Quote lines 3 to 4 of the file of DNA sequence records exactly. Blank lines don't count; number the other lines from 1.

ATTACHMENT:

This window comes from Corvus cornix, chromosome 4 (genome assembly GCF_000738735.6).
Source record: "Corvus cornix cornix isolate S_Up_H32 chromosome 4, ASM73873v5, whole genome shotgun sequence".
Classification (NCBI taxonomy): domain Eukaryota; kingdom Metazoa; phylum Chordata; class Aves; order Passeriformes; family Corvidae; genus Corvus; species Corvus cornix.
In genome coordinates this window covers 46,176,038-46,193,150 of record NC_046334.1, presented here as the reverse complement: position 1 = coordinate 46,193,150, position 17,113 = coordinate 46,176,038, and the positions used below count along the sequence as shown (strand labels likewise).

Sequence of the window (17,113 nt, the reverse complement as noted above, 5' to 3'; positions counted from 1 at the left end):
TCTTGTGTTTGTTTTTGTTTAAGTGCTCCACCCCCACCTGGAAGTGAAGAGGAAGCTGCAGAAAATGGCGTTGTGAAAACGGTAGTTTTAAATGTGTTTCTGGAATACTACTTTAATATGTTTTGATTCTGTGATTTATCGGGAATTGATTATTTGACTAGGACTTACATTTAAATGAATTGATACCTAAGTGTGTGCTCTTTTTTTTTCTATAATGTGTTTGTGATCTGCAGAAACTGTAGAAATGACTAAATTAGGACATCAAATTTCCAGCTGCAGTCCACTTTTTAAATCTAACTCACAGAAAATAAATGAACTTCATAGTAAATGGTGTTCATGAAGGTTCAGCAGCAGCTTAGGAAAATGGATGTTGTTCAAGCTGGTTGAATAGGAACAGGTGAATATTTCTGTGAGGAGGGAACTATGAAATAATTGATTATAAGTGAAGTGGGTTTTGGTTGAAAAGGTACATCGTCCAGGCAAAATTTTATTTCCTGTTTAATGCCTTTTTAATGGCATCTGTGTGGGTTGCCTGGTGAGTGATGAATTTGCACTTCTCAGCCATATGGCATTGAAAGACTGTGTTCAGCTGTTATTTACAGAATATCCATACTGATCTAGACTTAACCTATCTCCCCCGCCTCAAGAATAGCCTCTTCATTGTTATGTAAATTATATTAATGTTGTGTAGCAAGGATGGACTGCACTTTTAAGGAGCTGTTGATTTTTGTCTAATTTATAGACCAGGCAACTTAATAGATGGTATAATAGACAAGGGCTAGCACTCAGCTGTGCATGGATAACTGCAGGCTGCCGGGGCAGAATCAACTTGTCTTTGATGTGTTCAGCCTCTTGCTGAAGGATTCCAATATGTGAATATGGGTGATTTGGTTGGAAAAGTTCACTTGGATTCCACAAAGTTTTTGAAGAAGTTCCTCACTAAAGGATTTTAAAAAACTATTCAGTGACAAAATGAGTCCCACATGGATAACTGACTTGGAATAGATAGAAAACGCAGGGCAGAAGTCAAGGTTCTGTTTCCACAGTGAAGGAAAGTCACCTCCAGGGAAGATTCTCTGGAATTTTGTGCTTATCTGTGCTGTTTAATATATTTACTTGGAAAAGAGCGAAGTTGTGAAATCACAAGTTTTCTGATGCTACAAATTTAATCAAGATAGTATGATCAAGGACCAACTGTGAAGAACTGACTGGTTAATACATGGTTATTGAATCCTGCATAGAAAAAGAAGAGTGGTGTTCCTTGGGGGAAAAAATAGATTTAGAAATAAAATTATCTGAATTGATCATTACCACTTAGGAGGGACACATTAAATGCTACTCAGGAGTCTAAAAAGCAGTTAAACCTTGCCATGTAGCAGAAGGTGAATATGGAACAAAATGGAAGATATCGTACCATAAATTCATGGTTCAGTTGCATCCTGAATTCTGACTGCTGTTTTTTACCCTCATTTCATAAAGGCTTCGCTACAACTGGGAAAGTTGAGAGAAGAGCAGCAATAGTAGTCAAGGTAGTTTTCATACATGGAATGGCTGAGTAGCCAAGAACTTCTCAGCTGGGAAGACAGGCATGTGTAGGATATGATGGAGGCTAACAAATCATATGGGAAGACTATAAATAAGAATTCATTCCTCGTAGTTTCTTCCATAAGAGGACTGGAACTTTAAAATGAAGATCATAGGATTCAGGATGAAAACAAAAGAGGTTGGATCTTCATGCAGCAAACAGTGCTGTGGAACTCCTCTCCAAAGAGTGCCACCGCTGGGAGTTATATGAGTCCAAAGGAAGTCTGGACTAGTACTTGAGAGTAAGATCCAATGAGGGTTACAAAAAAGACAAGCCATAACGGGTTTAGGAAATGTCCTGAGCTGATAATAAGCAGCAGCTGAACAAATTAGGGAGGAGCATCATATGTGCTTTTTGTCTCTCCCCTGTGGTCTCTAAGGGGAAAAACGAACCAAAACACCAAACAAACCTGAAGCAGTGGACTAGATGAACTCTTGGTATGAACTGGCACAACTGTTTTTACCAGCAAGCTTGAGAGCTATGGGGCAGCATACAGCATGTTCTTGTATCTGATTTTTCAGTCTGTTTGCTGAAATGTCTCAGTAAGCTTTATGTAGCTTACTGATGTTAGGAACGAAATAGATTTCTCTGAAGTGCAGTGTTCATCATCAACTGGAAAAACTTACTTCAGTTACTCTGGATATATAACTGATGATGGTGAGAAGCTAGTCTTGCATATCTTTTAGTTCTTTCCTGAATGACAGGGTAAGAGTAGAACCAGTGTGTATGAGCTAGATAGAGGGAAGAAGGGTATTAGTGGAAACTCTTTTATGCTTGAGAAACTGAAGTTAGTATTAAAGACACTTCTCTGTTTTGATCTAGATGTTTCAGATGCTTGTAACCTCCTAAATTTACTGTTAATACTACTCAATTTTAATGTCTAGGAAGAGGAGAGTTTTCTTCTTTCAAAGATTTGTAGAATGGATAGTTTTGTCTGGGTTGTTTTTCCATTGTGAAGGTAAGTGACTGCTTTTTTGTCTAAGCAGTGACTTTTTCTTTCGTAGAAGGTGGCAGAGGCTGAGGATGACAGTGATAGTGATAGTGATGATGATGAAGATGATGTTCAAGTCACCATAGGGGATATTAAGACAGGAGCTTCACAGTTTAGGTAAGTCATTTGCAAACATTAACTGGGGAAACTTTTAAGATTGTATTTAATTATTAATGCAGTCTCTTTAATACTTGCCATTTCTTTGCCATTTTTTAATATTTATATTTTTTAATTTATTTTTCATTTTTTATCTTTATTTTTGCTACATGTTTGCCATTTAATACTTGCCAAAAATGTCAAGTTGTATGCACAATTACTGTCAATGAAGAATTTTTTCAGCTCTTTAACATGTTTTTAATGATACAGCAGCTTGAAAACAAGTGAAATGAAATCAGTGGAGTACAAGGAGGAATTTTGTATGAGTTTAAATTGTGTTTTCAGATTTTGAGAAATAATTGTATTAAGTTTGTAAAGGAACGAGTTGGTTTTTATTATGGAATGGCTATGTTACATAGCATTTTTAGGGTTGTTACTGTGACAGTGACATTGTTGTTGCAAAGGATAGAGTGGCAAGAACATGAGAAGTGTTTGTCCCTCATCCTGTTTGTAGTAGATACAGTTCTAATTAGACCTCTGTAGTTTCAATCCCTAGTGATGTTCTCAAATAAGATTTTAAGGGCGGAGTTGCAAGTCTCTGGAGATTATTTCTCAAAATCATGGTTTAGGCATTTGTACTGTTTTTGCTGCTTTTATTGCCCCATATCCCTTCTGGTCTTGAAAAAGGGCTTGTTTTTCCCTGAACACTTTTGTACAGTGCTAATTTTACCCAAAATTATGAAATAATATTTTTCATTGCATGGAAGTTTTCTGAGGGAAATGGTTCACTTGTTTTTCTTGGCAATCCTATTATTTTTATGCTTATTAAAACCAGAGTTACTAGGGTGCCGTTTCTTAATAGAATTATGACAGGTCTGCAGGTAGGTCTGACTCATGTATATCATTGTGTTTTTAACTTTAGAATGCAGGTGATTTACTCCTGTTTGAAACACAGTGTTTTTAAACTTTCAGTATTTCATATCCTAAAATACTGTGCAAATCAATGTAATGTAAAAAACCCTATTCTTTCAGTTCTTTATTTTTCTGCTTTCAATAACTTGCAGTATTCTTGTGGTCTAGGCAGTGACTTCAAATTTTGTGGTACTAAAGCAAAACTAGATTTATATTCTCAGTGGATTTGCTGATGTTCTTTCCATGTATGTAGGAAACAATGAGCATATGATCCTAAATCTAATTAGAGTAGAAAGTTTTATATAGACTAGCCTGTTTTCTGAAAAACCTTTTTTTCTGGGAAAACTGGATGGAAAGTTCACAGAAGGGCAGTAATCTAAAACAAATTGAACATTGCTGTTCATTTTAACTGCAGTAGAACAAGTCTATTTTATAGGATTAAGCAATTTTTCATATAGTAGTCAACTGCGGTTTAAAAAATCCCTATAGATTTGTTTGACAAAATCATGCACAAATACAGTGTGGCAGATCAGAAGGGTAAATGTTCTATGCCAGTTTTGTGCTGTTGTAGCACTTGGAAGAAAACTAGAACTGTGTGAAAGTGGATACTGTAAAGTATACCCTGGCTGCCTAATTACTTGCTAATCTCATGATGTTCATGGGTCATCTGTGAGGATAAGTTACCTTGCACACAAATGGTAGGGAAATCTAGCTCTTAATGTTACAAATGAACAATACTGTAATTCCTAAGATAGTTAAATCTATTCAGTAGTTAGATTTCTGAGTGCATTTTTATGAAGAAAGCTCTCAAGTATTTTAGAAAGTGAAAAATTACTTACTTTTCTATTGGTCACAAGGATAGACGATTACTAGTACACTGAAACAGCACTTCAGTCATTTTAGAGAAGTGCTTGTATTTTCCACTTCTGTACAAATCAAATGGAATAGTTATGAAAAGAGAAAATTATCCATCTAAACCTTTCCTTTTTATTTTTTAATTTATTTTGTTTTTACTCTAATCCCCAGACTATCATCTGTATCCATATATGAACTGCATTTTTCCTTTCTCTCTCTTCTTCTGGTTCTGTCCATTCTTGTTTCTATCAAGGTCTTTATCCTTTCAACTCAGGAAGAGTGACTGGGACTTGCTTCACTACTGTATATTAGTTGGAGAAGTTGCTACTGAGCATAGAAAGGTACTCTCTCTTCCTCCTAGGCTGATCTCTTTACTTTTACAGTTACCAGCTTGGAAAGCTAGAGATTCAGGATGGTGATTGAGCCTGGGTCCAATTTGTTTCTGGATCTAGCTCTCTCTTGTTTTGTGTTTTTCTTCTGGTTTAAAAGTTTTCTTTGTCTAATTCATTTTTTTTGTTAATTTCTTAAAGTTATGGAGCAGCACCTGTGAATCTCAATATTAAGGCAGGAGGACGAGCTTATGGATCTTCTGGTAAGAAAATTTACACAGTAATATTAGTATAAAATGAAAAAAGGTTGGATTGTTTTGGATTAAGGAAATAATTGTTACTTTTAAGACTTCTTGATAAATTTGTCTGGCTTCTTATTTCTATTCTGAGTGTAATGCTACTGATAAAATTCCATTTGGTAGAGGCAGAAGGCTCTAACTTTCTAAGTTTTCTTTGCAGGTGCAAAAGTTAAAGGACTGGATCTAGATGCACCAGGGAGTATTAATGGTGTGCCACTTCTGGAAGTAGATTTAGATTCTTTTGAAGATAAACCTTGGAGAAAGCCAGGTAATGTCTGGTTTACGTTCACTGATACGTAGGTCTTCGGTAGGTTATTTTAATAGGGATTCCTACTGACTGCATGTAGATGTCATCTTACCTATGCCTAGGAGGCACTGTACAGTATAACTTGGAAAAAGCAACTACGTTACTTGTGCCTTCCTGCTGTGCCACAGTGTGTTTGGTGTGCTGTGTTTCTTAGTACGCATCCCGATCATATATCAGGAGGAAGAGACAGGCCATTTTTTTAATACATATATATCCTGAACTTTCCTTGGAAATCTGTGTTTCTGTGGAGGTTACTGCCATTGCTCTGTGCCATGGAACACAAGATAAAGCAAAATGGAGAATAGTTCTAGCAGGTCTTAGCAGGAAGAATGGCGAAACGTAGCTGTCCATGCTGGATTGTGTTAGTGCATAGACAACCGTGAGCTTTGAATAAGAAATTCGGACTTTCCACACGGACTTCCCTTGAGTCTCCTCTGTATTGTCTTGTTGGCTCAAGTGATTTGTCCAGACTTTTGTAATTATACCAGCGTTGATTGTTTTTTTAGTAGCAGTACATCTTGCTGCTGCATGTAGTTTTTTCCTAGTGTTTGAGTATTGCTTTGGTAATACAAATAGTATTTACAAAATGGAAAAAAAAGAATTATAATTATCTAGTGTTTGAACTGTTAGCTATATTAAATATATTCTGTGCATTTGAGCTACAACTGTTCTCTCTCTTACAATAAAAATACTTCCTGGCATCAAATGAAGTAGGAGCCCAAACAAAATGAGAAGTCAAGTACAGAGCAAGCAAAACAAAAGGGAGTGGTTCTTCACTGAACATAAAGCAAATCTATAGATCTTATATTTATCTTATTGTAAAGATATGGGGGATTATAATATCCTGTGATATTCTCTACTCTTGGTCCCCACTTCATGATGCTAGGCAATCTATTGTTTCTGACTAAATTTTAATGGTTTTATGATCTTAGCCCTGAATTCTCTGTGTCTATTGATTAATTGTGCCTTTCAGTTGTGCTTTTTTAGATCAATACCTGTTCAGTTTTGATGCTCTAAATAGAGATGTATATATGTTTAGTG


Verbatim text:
Classification (NCBI taxonomy): domain Eukaryota; kingdom Metazoa; phylum Chordata; class Aves; order Passeriformes; family Corvidae; genus Corvus; species Corvus cornix.
In genome coordinates this window covers 46,176,038-46,193,150 of record NC_046334.1, presented here as the reverse complement: position 1 = coordinate 46,193,150, position 17,113 = coordinate 46,176,038, and the positions used below count along the sequence as shown (strand labels likewise).